Nearly half of the Filipinos are poor, more than 25 percent are extremely poor, a terrible violation of human rights. Some weeks ago I explained that a “Social Market Economy,” which neither tolerates the inhuman consequences of purely profit-driven capitalism nor does it repeat the mistakes of socialist state-centralism, would be the concept of choice for sustainably overcoming poverty in the Philippines. The dignity of each human being is its core value, the market mechanism built on fair competition its main steering mechanism, a strong but subsidiary state, protecting openness and fairness of the markets and providing its citizens with a supportive framework for free and productive work and life in dignity, its guardian.
Cash distributed to the poor by government does not overcome poverty. It only makes them more dependent. It can even destroy the motivation of the recipients to work hard for better income.
Dignity comes with jobs.
We need more decent jobs to fight poverty. The State by itself cannot provide decent jobs directly to the majority of the poor people. This has been done mostly in centralized socialist systems, and the price the citizens have to pay in such systems, is loss of freedom, low productivity and poor services.
Jobs to overcome poverty cannot come from government. They mostly come from private investment and initiative. The state has to support private initiative and the efforts of citizens to invest and create jobs.
Open markets and fair competition; we have to level the playing field. The anti-trust law, which the Centrist Democrats have been successfully fighting for, has to be implemented now – against the national and local dynasties, monopolies and cartels.
Cut down the bureaucracy in the Philippines, one of the worst in the world, source of corruption and greatest obstacle for private initiative and investment.
Improve conditions for small and medium enterprises, deliver them from unbearable tax burdens and bureaucracies, support their access to credits.
Give priority to state funding of infrastructure in remote rural areas to improve living and production conditions there. And control the misuse of such funds by local families and representatives for their own benefit.
Set up a countrywide skills development program that gives access to technical and vocational training to youth in poor rural areas and provide them with hope and opportunities for decent work.
Set up a well-funded program in cooperation with the private sector, research institutions, schools and universities and international development partners on agricultural diversification and processing, including modern agro-industry and support for the modernization of agricultural cooperatives.
Give incentives and provide security against misuse of market power for job creating OFW investments in their home provinces.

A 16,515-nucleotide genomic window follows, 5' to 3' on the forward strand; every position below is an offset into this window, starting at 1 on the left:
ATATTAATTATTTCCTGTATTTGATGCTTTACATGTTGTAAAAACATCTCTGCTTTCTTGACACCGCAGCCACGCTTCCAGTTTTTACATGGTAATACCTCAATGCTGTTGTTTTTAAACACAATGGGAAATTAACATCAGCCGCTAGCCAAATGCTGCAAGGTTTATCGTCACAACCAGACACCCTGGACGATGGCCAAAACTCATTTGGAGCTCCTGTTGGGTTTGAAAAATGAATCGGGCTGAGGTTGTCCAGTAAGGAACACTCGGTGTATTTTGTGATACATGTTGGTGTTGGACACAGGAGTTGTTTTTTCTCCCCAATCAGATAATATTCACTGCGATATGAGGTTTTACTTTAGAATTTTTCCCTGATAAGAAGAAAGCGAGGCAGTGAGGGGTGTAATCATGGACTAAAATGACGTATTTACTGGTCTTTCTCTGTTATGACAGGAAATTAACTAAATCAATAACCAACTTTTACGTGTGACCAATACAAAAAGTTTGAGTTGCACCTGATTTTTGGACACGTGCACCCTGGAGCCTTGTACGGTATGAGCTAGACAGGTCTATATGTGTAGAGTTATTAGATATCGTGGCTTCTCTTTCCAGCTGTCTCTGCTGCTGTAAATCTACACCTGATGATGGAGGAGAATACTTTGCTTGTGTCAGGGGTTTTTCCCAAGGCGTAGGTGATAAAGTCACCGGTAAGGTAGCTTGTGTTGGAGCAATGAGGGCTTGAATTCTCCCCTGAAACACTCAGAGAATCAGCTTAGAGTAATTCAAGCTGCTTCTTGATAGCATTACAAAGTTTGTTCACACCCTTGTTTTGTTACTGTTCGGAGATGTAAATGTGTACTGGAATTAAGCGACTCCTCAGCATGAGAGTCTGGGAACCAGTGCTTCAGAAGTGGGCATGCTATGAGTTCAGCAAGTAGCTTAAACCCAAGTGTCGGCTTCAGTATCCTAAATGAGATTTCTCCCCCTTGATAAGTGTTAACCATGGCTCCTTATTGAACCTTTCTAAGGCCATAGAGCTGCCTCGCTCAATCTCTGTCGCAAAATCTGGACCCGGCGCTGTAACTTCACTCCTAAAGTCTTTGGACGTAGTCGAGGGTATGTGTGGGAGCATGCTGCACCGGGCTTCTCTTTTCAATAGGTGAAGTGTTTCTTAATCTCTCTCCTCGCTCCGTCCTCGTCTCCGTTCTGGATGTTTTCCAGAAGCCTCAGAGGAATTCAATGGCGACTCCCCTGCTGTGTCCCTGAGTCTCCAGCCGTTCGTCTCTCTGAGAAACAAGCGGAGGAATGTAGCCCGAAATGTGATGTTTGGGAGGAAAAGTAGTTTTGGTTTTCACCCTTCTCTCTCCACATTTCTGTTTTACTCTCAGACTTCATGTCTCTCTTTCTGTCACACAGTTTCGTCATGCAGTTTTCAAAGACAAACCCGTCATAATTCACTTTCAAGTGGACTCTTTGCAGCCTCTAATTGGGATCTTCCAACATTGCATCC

Create Partnerships for Integrity and Job Creation between local governments, local business and civil society, leading to a culture of integrity, which is the best condition for local and foreign investments.
Create strong autonomous regions, which can connect local job creation with realistic plans for regional socio-economic development.
Not all citizens and families will be able to benefit within a short time from such an integrated program to promote job creation against poverty. Free and accessible quality health services for all people in need, and free quality education for children of poor families are additional measures to allow especially the children and young adults in very poor families to be able to develop their capacity for gaining employment or even creating jobs in the future by themselves in a prospering economy and not be excluded from it.
Finally: In each society there are citizens and families – i.e. people with disabilities, or chronic diseases, very old and lonesome people, orphans and children in families with only one parent – who, even with very effective job promotion policies of the government cannot use the opportunities of the markets to earn decent salaries. In a Social Market Economy they will not be left behind. The core value of human dignity includes every one. Effective systems of social assistance have to be set up for all citizens for whom the priority of self-help (as a consequence of the subsidiarity principle) does not provide humane solutions. The costs for such systems of social assistance can be covered by the contributions to social insurances and taxes from the economically stronger members of society—as concrete and touchable fruits of the principle of solidarity—due to their good opportunities of productive and profitable work in a Social Market Economy.
Dr. Peter Koeppinger is the current project director of the European Union – Konrad Adenauer Stiftung (EU-KAS) Philippines Partnerships for Integrity and Jobs Project (Project I4J). He is a former resident representative of the Konrad-Adenauer-Stiftung (KAS) in the Philippines (2009-2014), he served as one of the co-convenors of the Centrist Democratic Movement (CDM) of the Philippines in years 2010 to 2011 and has been the foreign political consultant of the Centrist Democratic Party of the Philippines: Ang Partido ng Tunay na Demokrasya (CDP) from its establishment in 2012 and at present. He is a member of the Board of Advisors of CDPI.